All you wanted to know about NAV mutual funds

NAV is the unit price of a mutual fund scheme. Mutual fund is bought or sold based on NAV. Unlike stock prices which changes frequently during the market hours, the NAV mutual funds is determined on a daily basis after the market closure.

NAV is computed after the market closure basis the closing prices of all the securities that is held in the mutual fund portfolio after making necessary adjustments. One must note that the scheme expenses like fund management, distribution/ marketing cost and administration expenses etc. are charged proportionately against the scheme assets and are adjusted daily in the price of the scheme known as mutual fund NAV.

During the new funds offer or NFO, a mutual fund scheme is priced at par value of Rs 10. The money mobilized from different investors, is then invested in a basket of financial securities like shares, bonds and Government securities and other assets. The fund NAV goes up or comes down depending on the market value of the securities on a daily basis. Older schemes technically should have higher NAVs as they are old. New schemes NAV will be less as they need to grow with time. In summary, older mutual funds are most likely to have higher NAVs compared to funds that are new because the prices of older funds got the time to grow.

Mutual fund NAVs are declared daily and is first published on the website. NAV mutual funds can also be found on the respective mutual fund company website.

Let us now discuss some misconceptions about NAV

Low NAVs does not mean it is cheap and high NAV does not mean expensive. The NAV is calculated from the closing value of the underlying instruments of the fund and the profits or losses which have accumulated profit made by the scheme since inception. The NAV of a mutual fund by itself should not be a consideration for making investment decisions.

A large number of investors assume that mutual fund NFOs are cheap as they are issued at par value of Rs 10. As mentioned earlier, the par value of a mutual fund unit is declared when the scheme starts the NFO, but thereafter, the value is calculated from the securities held in the portfolio and the loss/ profits accumulated since the start of the fund.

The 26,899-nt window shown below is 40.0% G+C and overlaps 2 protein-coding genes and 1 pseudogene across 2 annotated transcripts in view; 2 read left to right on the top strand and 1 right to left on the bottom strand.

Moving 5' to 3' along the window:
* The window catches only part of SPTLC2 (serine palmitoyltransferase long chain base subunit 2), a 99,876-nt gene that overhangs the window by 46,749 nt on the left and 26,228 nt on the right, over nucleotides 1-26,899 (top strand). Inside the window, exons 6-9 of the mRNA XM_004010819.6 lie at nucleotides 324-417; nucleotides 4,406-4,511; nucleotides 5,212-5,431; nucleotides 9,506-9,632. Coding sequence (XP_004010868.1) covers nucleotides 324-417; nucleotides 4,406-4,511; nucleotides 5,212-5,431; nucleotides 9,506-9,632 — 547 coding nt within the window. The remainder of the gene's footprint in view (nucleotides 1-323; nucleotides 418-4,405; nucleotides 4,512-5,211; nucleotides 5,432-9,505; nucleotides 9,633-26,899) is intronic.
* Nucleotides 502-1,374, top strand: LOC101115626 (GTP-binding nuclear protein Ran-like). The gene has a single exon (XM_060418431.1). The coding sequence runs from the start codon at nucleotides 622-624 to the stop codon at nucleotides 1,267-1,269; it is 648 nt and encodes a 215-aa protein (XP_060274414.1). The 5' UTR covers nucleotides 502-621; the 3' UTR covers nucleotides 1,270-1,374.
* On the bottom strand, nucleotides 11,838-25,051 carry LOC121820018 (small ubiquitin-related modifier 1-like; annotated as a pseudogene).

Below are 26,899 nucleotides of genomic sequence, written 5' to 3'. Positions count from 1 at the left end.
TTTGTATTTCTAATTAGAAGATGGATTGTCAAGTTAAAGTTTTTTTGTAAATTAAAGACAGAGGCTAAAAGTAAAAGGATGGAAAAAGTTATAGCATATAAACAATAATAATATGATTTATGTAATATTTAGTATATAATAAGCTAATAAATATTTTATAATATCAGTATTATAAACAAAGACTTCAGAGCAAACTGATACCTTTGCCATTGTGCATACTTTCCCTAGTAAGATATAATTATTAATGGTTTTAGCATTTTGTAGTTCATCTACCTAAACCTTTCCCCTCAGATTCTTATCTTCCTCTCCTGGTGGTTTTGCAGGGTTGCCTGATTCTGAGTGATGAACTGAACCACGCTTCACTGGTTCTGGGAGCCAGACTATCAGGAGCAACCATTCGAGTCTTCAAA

Different schemes may have different prices, yet they may have exactly the same portfolio.  One may be offered at Rs 10 while the price of the other scheme might be more than Rs 200; the difference in price notwithstanding, the intrinsic value of the both the funds is the same.

Fund which pay dividends (now known as IDCW – Income distribution cum withdrawal) do not necessarily give high returns. As per SEBI guidelines, IDCW can only be paid from the scheme profit or fund reserve. IDCW is adjusted from the scheme NAV after declaration. For example – if the scheme NAV is Rs 50 and the fund declares an IDCW of Rs 2, the fund NAV (ex-dividend) will fall to Rs 48 (Rs 50 – Rs 2), just after the IDCW is declared.

A fund NAV should not be the deciding factor in selecting a mutual fund.  The consistent track record of the fund and the fund manager’s ability to deliver alpha can only determine whether the fund can give good returns or not?

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